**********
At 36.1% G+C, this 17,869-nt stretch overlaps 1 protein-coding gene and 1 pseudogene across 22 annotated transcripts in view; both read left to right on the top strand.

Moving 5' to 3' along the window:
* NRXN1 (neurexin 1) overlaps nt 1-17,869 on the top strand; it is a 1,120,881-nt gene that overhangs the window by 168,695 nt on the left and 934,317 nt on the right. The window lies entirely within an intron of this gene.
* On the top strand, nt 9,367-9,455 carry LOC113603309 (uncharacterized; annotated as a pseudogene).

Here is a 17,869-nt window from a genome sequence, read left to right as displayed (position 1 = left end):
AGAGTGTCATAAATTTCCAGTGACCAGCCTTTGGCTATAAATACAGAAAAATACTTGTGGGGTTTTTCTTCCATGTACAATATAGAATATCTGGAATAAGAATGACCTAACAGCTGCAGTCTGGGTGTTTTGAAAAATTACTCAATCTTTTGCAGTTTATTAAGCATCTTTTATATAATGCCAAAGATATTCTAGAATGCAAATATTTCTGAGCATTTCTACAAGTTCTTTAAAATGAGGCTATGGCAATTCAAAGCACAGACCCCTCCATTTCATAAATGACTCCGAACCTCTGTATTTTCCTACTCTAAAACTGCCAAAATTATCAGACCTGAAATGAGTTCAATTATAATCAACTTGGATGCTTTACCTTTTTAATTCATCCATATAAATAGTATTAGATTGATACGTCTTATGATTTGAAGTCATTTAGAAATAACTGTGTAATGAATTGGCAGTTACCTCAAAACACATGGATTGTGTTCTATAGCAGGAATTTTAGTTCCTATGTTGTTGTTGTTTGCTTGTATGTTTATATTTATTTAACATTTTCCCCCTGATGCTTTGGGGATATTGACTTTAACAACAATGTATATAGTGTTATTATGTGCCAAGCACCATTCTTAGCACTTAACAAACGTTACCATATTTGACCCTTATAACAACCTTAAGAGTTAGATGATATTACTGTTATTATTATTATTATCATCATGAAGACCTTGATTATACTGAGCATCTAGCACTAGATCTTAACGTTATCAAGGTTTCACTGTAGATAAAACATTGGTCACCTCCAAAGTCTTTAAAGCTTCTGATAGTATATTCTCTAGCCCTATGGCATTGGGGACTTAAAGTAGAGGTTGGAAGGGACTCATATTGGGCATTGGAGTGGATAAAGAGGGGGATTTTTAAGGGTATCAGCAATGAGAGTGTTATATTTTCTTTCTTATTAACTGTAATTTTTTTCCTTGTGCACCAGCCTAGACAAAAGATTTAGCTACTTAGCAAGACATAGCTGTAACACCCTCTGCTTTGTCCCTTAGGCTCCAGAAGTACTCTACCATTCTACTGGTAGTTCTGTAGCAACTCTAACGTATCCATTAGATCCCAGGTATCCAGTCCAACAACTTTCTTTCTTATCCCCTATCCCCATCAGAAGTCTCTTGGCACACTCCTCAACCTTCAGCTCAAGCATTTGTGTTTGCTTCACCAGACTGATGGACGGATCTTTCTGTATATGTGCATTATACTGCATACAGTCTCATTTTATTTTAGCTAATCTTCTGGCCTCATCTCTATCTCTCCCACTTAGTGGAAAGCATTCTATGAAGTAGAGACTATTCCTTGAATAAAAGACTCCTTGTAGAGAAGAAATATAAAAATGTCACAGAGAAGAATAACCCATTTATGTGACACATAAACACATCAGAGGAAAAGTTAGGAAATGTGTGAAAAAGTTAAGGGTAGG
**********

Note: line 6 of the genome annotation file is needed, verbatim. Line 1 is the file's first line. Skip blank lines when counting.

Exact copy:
AGAGTGTCATAAATTTCCAGTGACCAGCCTTTGGCTATAAATACAGAAAAATACTTGTGGGGTTTTTCTTCCATGTACAATATAGAATATCTGGAATAAGAATGACCTAACAGCTGCAGTCTGGGTGTTTTGAAAAATTACTCAATCTTTTGCAGTTTATTAAGCATCTTTTATATAATGCCAAAGATATTCTAGAATGCAAATATTTCTGAGCATTTCTACAAGTTCTTTAAAATGAGGCTATGGCAATTCAAAGCACAGACCCCTCCATTTCATAAATGACTCCGAACCTCTGTATTTTCCTACTCTAAAACTGCCAAAATTATCAGACCTGAAATGAGTTCAATTATAATCAACTTGGATGCTTTACCTTTTTAATTCATCCATATAAATAGTATTAGATTGATACGTCTTATGATTTGAAGTCATTTAGAAATAACTGTGTAATGAATTGGCAGTTACCTCAAAACACATGGATTGTGTTCTATAGCAGGAATTTTAGTTCCTATGTTGTTGTTGTTTGCTTGTATGTTTATATTTATTTAACATTTTCCCCCTGATGCTTTGGGGATATTGACTTTAACAACAATGTATATAGTGTTATTATGTGCCAAGCACCATTCTTAGCACTTAACAAACGTTACCATATTTGACCCTTATAACAACCTTAAGAGTTAGATGATATTACTGTTATTATTATTATTATCATCATGAAGACCTTGATTATACTGAGCATCTAGCACTAGATCTTAACGTTATCAAGGTTTCACTGTAGATAAAACATTGGTCACCTCCAAAGTCTTTAAAGCTTCTGATAGTATATTCTCTAGCCCTATGGCATTGGGGACTTAAAGTAGAGGTTGGAAGGGACTCATATTGGGCATTGGAGTGGATAAAGAGGGGGATTTTTAAGGGTATCAGCAATGAGAGTGTTATATTTTCTTTCTTATTAACTGTAATTTTTTTCCTTGTGCACCAGCCTAGACAAAAGATTTAGCTACTTAGCAAGACATAGCTGTAACACCCTCTGCTTTGTCCCTTAGGCTCCAGAAGTACTCTACCATTCTACTGGTAGTTCTGTAGCAACTCTAACGTATCCATTAGATCCCAGGTATCCAGTCCAACAACTTTCTTTCTTATCCCCTATCCCCATCAGAAGTCTCTTGGCACACTCCTCAACCTTCAGCTCAAGCATTTGTGTTTGCTTCACCAGACTGATGGACGGATCTTTCTGTATATGTGCATTATACTGCATACAGTCTCATTTTATTTTAGCTAATCTTCTGGCCTCATCTCTATCTCTCCCACTTAGTGGAAAGCATTCTATGAAGTAGAGACTATTCCTTGAATAAAAGACTCCTTGTAGAGAAGAAATATAAAAATGTCACAGAGAAGAATAACCCATTTATGTGACACATAAACACATCAGAGGAAAAGTTAGGAAATGTGTGAAAAAGTTAAGGGTAGG